6. Ghisetti,Claudia & Marzucchi,Alberto & Montresor,Sandro, 2013. "Does external knowledge affect environmental innovations? An empirical investigation of eleven European countries," INGENIO (CSIC-UPV) Working Paper Series 201301, INGENIO (CSIC-UPV), revised 23 May 2013.
  7. Ghisetti, Claudia & Quatraro, Francesco, 2013. "Beyond inducement in climate change: Does environmental performance spur environmental technologies? A regional analysis of cross-sectoral differences," Ecological Economics, Elsevier, vol. 96(C), pages 99-113.
  8. Leeuwen, George van & Mohnen, Pierre, 2013. "Revisiting the porter hypothesis: An empirical analysis of green innovation for the Netherlands," MERIT Working Papers 002, United Nations University - Maastricht Economic and Social Research Institute on Innovation and Technology (MERIT).
  9. Claudia Ghisetti & Francesco Quatraro, 2013. "Beyond the Inducement in Climate Change: Do Environmental Performances Spur Enrivornmental Technologies? A Regional Analysis of Cross-Sectoral Differences," Working Papers 2013112, University of Ferrara, Department of Economics.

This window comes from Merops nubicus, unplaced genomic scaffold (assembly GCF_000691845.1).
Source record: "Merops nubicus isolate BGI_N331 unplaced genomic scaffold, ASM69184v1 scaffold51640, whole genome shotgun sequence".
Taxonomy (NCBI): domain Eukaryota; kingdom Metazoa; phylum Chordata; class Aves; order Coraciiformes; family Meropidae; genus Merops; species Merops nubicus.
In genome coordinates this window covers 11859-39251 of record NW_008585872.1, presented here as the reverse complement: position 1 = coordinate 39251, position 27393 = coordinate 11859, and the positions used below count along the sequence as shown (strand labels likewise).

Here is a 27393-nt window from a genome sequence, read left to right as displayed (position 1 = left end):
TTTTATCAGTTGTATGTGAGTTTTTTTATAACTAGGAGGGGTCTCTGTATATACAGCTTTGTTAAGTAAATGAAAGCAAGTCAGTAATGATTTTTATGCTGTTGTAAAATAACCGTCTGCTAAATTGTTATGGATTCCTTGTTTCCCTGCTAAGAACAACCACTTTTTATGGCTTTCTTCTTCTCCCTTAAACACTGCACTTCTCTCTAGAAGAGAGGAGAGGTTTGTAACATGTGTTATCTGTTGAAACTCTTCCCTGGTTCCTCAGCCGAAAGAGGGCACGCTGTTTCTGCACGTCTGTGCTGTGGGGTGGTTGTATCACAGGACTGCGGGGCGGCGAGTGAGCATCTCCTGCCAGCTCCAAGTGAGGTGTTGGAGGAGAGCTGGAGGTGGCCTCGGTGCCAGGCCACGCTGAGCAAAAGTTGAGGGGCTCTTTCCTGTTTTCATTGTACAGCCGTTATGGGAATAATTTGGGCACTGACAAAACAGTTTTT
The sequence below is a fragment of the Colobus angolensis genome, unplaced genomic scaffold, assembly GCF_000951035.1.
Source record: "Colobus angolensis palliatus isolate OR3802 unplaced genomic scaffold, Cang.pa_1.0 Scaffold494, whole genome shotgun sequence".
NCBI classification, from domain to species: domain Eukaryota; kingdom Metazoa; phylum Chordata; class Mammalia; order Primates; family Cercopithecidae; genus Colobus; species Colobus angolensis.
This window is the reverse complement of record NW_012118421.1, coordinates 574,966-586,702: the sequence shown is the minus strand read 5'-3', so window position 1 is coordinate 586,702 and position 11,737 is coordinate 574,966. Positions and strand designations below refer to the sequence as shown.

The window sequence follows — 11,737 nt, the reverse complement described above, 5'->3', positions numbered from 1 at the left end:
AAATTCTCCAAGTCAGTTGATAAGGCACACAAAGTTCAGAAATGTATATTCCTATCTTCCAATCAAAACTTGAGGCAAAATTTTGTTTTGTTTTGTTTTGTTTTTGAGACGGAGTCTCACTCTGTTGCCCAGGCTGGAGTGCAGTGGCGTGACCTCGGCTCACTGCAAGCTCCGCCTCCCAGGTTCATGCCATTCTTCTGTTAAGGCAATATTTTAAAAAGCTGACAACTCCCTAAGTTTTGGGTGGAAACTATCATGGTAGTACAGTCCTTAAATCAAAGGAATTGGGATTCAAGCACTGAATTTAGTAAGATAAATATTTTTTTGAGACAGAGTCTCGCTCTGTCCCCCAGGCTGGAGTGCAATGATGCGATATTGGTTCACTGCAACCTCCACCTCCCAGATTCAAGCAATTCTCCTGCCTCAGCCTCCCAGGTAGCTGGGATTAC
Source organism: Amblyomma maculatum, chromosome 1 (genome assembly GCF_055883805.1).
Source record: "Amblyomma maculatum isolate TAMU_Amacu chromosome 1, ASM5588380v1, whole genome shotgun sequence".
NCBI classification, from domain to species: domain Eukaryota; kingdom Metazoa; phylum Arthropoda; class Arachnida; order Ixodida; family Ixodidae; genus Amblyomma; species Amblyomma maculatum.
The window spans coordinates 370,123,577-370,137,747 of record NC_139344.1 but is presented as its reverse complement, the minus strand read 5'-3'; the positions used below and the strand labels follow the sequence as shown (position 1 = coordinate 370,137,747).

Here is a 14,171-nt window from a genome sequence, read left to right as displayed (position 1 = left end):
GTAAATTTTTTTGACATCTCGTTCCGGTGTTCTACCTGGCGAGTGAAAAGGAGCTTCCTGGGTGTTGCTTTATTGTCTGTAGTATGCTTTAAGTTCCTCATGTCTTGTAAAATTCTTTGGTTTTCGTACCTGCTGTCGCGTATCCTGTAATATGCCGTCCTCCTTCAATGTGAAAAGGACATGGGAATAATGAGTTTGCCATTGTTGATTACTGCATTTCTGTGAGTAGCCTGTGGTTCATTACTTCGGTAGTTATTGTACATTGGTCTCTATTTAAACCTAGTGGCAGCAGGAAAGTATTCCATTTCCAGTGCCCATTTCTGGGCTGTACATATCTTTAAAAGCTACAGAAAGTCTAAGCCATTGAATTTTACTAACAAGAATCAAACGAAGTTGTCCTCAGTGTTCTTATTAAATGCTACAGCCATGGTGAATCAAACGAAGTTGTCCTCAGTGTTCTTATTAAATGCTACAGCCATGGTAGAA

10. Claudia Ghisetti & Francesco Quatraro, 2013. "Beyond inducement in climate change: Does environmental performance spur environmental technologies?," Working Papers hal-00860045, HAL.
  11. Wilfried Ehrenfeld, 2012. "Towards a Theory of Climate Innovation - A Model Framework for Analyzing Drivers and Determinants," IWH Discussion Papers 1, Halle Institute for Economic Research.